Reeling from an international uproar over a televised beating by two of his deputies, Riverside County Sheriff Larry Smith bitterly denounced their actions Wednesday and announced that the one suspect taken into custody had been released after officials concluded that he was not the driver of a pickup truck loaded with suspected illegal immigrants.
By Wednesday evening, all the other people detained for entering the country illegally were released, and officials acknowledged that the driver of the truck appears to have eluded authorities. Although they allegedly entered the country illegally, the passengers from the vehicle will be allowed to remain in the United States for six months so they can assist authorities investigating the incident.
In Riverside, the swirl of the day's events was capped by Smith's stern press conference, which scores of reporters attended and which took place inside the besieged sheriff's headquarters. Roads in the area were blocked off for crowd control, and sheriff's officials said they had been deluged with calls from around the world.
Outside, demonstrators chanted in protest, and civil rights lawyers representing the two people struck by Deputies Kurt Franklin and Tracy Watson said they were preparing to file a lawsuit today against the department.
The lawsuit, they said, will be filed on behalf of the two victims of the beating, Enrique Funes Flores--also known as Adrian Flores Martinez--and his companion, Alicia Sotero Vasquez. Sotero said Wednesday that she had given a false name--Leticia Gonzalez Gonzalez--in fear when authorities interviewed her after the beating.
In an interview Wednesday with The Times, Sotero said she still was in pain from the blows inflicted on her and mystified by the ferocity of the deputies who delivered them. "I don't know why they did what they did," she said.
The deputies were suspended with pay the day of the beating. Both have hired attorneys and have stayed out of public view.
At his press conference, Smith did not comment about the prospect of lawsuits, but he joined those expressing dismay about the incident, which unfolded at the end of a wild, 80-mile, high-speed chase.
"I'm deeply concerned about the actions captured on the videotape," said Smith, who spent the day meeting with federal and local officials--including a personal session with Los Angeles County Sheriff Sherman Block--as well as representatives of the Latino community and the Mexican Consulate, all in an effort to quell the furor over Monday's incident. "From what is in the video, it appears to be a clear case of excessive use of force."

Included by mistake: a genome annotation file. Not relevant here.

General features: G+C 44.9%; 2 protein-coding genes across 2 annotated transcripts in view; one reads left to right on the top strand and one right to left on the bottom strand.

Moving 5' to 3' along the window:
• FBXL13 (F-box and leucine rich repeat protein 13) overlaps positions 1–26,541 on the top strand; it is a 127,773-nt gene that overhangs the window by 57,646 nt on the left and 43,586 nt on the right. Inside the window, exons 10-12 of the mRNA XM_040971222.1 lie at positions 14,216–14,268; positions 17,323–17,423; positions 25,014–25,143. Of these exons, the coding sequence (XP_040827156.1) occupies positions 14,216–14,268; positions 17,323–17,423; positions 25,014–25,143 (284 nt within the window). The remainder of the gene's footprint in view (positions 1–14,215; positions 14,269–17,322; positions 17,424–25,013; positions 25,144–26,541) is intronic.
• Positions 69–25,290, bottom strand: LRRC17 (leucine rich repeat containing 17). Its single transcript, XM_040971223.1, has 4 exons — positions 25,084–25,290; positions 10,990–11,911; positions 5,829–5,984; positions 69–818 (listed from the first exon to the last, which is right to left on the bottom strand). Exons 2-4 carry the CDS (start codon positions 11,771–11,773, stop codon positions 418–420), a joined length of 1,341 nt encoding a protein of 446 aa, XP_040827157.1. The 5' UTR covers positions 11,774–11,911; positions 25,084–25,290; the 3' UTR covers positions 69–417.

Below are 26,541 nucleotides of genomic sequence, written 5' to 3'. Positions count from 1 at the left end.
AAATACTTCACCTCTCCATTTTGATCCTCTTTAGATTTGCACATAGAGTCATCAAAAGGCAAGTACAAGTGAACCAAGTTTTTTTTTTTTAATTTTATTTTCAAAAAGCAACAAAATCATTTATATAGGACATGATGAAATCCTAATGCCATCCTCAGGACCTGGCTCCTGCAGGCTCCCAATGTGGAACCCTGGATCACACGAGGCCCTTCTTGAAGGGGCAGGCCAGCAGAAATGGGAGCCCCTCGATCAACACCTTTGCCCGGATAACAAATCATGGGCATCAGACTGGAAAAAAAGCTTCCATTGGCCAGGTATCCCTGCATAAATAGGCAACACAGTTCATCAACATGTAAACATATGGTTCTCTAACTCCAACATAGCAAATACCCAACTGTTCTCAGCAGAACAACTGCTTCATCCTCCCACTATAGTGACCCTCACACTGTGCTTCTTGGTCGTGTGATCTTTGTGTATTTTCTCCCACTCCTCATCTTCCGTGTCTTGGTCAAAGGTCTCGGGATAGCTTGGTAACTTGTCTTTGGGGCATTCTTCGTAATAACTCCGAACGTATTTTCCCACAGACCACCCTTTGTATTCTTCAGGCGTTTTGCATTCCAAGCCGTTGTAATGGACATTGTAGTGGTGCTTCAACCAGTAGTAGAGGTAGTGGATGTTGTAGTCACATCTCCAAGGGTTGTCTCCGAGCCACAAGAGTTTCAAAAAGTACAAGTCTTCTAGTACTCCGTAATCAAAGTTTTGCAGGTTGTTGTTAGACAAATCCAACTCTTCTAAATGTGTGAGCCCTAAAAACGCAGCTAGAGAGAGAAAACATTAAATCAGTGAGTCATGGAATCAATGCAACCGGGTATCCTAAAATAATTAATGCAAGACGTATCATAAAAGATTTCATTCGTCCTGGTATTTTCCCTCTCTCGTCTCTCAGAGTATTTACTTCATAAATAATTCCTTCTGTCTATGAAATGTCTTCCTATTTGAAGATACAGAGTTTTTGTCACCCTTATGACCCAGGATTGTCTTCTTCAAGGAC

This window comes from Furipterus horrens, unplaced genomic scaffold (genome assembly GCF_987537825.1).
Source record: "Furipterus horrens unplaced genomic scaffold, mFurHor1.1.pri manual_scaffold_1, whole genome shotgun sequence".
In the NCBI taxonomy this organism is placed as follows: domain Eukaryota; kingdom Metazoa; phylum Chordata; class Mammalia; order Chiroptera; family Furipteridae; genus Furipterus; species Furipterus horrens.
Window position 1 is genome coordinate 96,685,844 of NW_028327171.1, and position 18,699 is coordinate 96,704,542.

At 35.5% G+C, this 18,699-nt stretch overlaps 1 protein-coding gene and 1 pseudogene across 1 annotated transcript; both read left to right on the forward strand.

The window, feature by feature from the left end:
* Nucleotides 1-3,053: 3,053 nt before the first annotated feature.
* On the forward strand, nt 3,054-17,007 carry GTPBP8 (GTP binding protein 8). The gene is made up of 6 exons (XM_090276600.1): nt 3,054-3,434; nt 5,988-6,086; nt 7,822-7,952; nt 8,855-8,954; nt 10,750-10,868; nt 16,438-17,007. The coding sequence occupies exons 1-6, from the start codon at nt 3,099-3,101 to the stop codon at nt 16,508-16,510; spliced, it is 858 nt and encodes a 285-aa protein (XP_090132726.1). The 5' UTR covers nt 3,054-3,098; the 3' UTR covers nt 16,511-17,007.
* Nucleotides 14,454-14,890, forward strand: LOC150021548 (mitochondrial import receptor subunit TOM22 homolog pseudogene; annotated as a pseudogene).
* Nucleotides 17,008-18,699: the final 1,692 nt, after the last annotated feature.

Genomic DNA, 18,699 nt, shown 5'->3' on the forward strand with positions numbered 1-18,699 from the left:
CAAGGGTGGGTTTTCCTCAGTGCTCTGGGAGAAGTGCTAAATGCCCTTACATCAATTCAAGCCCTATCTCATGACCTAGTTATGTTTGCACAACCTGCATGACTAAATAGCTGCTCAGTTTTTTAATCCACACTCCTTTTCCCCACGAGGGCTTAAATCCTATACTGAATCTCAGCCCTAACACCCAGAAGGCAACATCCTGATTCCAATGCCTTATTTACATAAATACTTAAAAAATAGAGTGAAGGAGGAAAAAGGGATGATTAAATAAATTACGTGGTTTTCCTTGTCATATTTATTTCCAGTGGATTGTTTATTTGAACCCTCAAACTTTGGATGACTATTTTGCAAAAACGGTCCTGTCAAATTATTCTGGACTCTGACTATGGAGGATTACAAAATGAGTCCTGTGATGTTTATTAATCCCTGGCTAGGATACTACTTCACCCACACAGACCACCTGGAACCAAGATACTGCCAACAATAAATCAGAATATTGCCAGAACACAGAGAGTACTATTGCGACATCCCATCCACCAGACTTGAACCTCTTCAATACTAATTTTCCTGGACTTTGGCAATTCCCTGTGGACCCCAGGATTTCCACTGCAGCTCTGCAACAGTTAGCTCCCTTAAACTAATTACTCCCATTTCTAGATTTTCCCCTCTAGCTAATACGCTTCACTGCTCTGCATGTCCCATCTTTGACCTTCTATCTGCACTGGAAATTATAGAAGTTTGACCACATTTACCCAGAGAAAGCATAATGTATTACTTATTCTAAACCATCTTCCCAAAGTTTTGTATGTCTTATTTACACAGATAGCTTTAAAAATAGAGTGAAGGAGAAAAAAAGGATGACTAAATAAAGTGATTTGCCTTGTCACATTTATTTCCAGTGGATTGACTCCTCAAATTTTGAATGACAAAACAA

In addition to vocal protests in Riverside and Los Angeles, police use-of-force experts at other departments expressed dismay at the deputies' handling of the incident. In some ways, they said, Monday's beating was an even worse exercise of police judgment than the 1991 beating of Rodney G. King. In that incident, King charged at the officers and resisted arrest after leading them on a chase.
But the videotape of Monday's confrontation shows no such conduct on the part of the two people struck with the deputies' batons. Although the beating was not as prolonged and fierce as the one inflicted on King, the apparent lack of provocation for the blows astounded some police officers at the LAPD and other departments.
Smith acknowledged that the glare of publicity was uncomfortable for his department. He complained that the coverage had distorted the overall image of his force, which he described as well-trained and disciplined, citing statistics showing that his 1,200 sworn personnel last year generated just 31 excessive force complaints, only two of which were sustained. The sheriff pledged a full internal investigation into Monday's incident. In one particularly pointed moment, he also promised that his department will not shirk its responsibility to investigate itself.
"There will be," he insisted, "no cover-up."
But even as Smith tried to separate his agency from the work of two of its deputies, the day's developments brought another embarrassing revelation for the organization.
The one person that the Sheriff's Department had arrested in connection with the incident, Smith said Wednesday, was let go after investigators determined that he was not the driver of the pickup.
"The person, Mr. Flores Martinez, who we had originally charged and had suspected to be the driver, has been cleared," Smith said. "He is not the driver. He met with members of the Mexican consul, and has been released to the INS. At this point, we do not know who the driver was."
Police officers and sheriff's deputies are trained to concentrate on arresting the driver at the end of a pursuit because that is the only person in a vehicle guilty of the crime of evasion.